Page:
Wednesday 7 August 2013

Alissa Nutting's Tampa

Here's an extended blog on Tampa, the debut novel by Alissa Nutting. Contains language.

Time was when Faber and Faber published volumes with bold modernist dust jackets designed by Berthold Wolpe and featuring his elegant Albertus typeface - think of Lawrence Durrell's The Alexandria Quartet, of Eliot's Complete Poems and Plays, Ezra Pound's Cantos and Golding's Pincher Martin. They were serious books written by, and read by, serious people. That was then and times have changed. 

The striking front cover of Tampa, published by Faber in Britain this month, depicts the empty buttonhole of a shirt resembling a shaved - or possibly pre-pubescent - vagina, slightly dilated, apparently in a state of arousal. This entirely misleads the punter because the protagonist is a 26-year-old female teacher and her victim a fourteen-year-old boy. Perhaps Faber's directors balked at the prospect of a hairless scrotum looming over their colophon.

Chick-lit chick slit © Faber and Faber

Tampa's blurb promises "body-slamming encounters in Celeste's empty classroom between periods" (presumably not menstrual cycles, so stop sniggering), and there's a back-cover encomium from none other than Viv Albertine, front woman of the feminist post-punk band The Slits, which is worth setting out in full: 

Tampa charms and seduces you into the mind of its remorseless female protagonist then twists the knife by skating uncomfortably close to your own inner darkness. Lock up your sons.

The seductive knife-wielding skater Nutting is an assistant professor of creative writing at John Carroll University, a private, co-educational Jesuit institution in a suburb of Cleveland, Ohio. It is (according to their website) "a place of intellectual honesty, pluralism and mutual respect". That the Catholic church in general and the Society of Jesus in particular does not feature in this lurid account of systematic physical and sexual child abuse suggests that the author has kept one eye on her day job. (The Wikipedia entry on child abuse by Jesuits is here and makes for grim reading.) If this nasty and disgraceful novel has any particular significance it is because it overturns one long-established credo - that you can't tell a book by its cover.

Dust jacket aside (and I suppose we really shouldn't blame the author for that) it's difficult to know how best to review what the publishers insist is "a grand, satirical, serio-comic examination of desire and a scorching literary debut" when it really is nothing of the kind. The unique selling-point - a female perpetrator - is a threadbare attraction. You can take your pick: The End of Alice (1996) by A. M. Homes described a 19-year-old woman's attempt to seduce a 12-year-old-boy; ten years ago we had Zoe Heller's Notes on a Scandal (teacher seduces her pupil); two years later came Emily Maguire's Taming the Beast (male teacher 38, girl 14). Kia Abdullah's grotesque Child's Play (2009) was a further if negligible contribution to a genre that has, since Nabokov's peerless Lolita, been downwardly-mobile. (Abdullah is today remembered, if at all, for quite another reason.)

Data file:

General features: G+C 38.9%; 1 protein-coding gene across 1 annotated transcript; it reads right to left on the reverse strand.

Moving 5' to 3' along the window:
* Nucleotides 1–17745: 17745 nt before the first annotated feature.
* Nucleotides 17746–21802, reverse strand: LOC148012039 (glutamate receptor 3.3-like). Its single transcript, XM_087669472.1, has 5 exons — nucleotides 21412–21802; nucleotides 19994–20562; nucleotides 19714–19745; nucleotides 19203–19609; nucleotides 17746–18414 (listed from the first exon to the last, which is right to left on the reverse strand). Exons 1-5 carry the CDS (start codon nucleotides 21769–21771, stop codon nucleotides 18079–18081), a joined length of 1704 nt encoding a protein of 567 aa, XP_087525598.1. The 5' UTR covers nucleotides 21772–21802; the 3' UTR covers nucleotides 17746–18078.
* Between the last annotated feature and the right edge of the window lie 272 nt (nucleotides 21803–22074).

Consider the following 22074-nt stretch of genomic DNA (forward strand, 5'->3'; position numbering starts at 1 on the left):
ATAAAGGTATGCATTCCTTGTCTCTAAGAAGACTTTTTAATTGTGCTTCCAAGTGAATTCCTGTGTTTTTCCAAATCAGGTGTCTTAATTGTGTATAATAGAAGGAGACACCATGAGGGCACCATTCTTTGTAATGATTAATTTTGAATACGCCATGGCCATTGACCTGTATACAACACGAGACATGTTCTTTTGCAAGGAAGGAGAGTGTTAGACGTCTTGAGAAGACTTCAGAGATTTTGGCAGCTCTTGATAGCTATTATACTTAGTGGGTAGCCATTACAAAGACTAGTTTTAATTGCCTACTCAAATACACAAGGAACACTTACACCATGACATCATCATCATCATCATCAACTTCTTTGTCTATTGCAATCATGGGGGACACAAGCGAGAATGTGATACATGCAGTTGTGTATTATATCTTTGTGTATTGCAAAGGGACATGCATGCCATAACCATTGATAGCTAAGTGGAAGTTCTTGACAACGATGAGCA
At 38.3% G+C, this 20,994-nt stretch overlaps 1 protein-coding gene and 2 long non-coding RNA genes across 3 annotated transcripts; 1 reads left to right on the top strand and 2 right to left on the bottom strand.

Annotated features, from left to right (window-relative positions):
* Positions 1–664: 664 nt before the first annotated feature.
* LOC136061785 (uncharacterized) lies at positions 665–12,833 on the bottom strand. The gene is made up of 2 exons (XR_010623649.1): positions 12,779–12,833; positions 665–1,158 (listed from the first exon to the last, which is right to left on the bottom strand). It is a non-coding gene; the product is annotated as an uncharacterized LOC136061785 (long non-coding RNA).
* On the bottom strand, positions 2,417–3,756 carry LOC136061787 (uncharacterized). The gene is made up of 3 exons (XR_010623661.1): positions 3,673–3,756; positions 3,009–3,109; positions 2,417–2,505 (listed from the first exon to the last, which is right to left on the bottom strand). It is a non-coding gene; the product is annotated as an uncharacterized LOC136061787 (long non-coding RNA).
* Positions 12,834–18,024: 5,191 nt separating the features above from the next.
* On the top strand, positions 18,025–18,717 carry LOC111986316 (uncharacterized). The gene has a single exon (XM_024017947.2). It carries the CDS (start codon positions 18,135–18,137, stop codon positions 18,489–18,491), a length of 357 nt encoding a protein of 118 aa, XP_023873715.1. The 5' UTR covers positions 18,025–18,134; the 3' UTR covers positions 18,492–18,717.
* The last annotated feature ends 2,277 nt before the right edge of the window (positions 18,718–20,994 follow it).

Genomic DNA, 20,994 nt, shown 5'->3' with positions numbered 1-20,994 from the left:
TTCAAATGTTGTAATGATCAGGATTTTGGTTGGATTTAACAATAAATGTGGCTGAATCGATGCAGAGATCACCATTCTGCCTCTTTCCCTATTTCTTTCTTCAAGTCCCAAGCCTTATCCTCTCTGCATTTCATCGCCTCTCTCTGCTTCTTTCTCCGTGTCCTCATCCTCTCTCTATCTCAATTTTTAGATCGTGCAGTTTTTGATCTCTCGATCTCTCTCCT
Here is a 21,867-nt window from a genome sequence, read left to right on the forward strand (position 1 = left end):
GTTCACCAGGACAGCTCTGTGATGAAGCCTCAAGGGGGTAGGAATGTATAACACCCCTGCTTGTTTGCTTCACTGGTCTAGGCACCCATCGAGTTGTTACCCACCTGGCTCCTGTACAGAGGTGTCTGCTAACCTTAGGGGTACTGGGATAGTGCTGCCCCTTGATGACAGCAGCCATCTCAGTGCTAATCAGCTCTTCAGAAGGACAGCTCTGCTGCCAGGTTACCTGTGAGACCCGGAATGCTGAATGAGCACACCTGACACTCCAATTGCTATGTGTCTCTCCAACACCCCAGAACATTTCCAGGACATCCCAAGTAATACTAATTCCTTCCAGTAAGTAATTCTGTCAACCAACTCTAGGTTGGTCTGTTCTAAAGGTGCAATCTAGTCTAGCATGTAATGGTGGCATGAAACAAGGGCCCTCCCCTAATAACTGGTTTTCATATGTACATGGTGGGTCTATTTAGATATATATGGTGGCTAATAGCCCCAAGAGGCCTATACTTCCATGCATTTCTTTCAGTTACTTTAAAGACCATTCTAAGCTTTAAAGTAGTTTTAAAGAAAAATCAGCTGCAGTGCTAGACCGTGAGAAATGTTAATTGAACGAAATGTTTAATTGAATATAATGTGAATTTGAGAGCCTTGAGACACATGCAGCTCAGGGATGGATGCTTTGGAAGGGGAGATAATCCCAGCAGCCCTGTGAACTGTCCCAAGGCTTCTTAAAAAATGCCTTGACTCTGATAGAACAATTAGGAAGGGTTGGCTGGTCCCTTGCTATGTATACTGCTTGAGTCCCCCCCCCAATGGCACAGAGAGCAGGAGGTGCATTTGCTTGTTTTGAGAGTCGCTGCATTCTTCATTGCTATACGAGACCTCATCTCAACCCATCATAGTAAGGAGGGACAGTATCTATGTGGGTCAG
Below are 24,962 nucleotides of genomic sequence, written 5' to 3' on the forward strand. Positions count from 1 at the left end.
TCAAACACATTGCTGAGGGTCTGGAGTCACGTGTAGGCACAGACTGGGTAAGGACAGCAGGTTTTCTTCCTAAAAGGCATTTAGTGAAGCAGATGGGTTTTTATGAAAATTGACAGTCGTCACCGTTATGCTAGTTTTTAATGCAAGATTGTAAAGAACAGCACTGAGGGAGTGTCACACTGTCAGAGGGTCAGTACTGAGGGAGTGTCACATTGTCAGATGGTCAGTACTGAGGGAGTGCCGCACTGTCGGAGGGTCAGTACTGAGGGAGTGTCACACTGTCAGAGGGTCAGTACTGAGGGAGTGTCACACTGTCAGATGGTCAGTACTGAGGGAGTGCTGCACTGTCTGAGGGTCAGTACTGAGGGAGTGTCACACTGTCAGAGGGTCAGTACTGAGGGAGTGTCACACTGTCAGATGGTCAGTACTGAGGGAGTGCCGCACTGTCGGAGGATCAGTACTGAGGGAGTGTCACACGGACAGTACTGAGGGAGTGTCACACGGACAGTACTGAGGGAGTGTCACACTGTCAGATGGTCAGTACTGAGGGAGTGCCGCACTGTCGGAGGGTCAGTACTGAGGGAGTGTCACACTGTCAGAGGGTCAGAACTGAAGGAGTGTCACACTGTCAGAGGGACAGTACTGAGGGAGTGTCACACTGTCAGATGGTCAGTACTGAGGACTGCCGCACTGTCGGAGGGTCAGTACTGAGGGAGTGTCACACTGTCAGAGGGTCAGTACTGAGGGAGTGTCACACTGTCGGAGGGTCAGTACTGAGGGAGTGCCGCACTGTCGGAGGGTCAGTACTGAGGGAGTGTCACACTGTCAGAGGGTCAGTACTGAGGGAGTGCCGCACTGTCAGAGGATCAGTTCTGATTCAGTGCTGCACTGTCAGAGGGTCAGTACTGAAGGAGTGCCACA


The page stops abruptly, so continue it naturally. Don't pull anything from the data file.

Add all these and similar novels to a stream of miserabilist childhood abuse memoirs and journalistic exposures of 1970s pop stars and telly presenters and you've got some stiff competition when it comes to writing and publishing books about sex with children. How can new authors make themselves heard above the hubbub? How can they make their mark? How can they make a buck?

Nutting's novel was prompted (though hardly 'inspired') by the case of a woman called Debra Lafave, a Florida teacher who pleaded guilty in 2005 to having sex with a 14-year-old boy. The author had been at  school with Lafave and was apparently alarmed at the way media coverage focussed on the fact she was an "attractive blonde', implying that her child victim had been lucky rather than criminally abused. Nutting is quite right to say that if the tables were turned those comments would be extremely shocking, and that there's an undertow of chortling envy - not least in the media  - attending any pubertal lad fortunate enough to shag - or be shagged by - his nubile schoolmarm. There may be a novel in this - but this isn't that novel. Nubility, not sexual pathology, is what counts in Nutting's treatment - if the perpetrator had been a raddled old brunette a whole different aesthetic would have come into play and quite possibly not have made a blip on the author's radar.